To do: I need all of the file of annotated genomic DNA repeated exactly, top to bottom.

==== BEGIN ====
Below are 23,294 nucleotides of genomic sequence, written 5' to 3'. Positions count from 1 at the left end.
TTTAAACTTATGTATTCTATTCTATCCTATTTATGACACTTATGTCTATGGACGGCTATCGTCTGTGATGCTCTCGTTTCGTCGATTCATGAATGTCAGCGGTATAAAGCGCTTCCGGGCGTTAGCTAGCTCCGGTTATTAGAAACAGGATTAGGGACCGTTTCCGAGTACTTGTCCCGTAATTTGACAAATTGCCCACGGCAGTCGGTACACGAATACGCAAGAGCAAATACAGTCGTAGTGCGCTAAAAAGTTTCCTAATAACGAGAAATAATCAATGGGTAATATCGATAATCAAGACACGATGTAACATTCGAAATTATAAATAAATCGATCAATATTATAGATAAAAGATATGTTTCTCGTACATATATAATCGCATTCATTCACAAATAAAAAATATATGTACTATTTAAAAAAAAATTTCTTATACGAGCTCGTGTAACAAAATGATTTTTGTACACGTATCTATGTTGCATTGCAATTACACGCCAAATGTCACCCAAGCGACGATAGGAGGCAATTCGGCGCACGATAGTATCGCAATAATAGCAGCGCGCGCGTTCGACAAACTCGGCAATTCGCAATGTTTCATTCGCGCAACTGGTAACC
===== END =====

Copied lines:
Below are 23,294 nucleotides of genomic sequence, written 5' to 3'. Positions count from 1 at the left end.
TTTAAACTTATGTATTCTATTCTATCCTATTTATGACACTTATGTCTATGGACGGCTATCGTCTGTGATGCTCTCGTTTCGTCGATTCATGAATGTCAGCGGTATAAAGCGCTTCCGGGCGTTAGCTAGCTCCGGTTATTAGAAACAGGATTAGGGACCGTTTCCGAGTACTTGTCCCGTAATTTGACAAATTGCCCACGGCAGTCGGTACACGAATACGCAAGAGCAAATACAGTCGTAGTGCGCTAAAAAGTTTCCTAATAACGAGAAATAATCAATGGGTAATATCGATAATCAAGACACGATGTAACATTCGAAATTATAAATAAATCGATCAATATTATAGATAAAAGATATGTTTCTCGTACATATATAATCGCATTCATTCACAAATAAAAAATATATGTACTATTTAAAAAAAAATTTCTTATACGAGCTCGTGTAACAAAATGATTTTTGTACACGTATCTATGTTGCATTGCAATTACACGCCAAATGTCACCCAAGCGACGATAGGAGGCAATTCGGCGCACGATAGTATCGCAATAATAGCAGCGCGCGCGTTCGACAAACTCGGCAATTCGCAATGTTTCATTCGCGCAACTGGTAACC